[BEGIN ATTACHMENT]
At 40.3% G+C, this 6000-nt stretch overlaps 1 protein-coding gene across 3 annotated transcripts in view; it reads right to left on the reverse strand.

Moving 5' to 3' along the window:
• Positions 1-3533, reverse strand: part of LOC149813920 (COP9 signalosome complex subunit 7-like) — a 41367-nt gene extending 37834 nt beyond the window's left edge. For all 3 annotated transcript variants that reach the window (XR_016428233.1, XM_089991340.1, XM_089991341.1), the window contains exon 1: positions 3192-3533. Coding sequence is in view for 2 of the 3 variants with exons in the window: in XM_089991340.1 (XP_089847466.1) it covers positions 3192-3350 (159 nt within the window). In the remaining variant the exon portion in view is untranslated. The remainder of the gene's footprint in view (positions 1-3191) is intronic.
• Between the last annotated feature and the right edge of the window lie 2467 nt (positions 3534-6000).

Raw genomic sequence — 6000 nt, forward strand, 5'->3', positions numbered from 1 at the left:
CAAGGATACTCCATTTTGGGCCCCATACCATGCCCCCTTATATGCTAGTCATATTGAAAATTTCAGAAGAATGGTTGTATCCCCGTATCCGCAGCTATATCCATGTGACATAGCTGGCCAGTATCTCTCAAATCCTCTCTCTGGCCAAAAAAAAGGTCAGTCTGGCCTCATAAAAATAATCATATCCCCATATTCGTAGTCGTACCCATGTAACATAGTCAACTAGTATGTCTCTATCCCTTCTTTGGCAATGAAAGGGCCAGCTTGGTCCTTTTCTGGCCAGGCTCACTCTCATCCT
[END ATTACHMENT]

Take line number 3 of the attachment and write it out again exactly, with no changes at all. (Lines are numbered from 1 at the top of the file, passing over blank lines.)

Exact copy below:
• Positions 1-3533, reverse strand: part of LOC149813920 (COP9 signalosome complex subunit 7-like) — a 41367-nt gene extending 37834 nt beyond the window's left edge. For all 3 annotated transcript variants that reach the window (XR_016428233.1, XM_089991340.1, XM_089991341.1), the window contains exon 1: positions 3192-3533. Coding sequence is in view for 2 of the 3 variants with exons in the window: in XM_089991340.1 (XP_089847466.1) it covers positions 3192-3350 (159 nt within the window). In the remaining variant the exon portion in view is untranslated. The remainder of the gene's footprint in view (positions 1-3191) is intronic.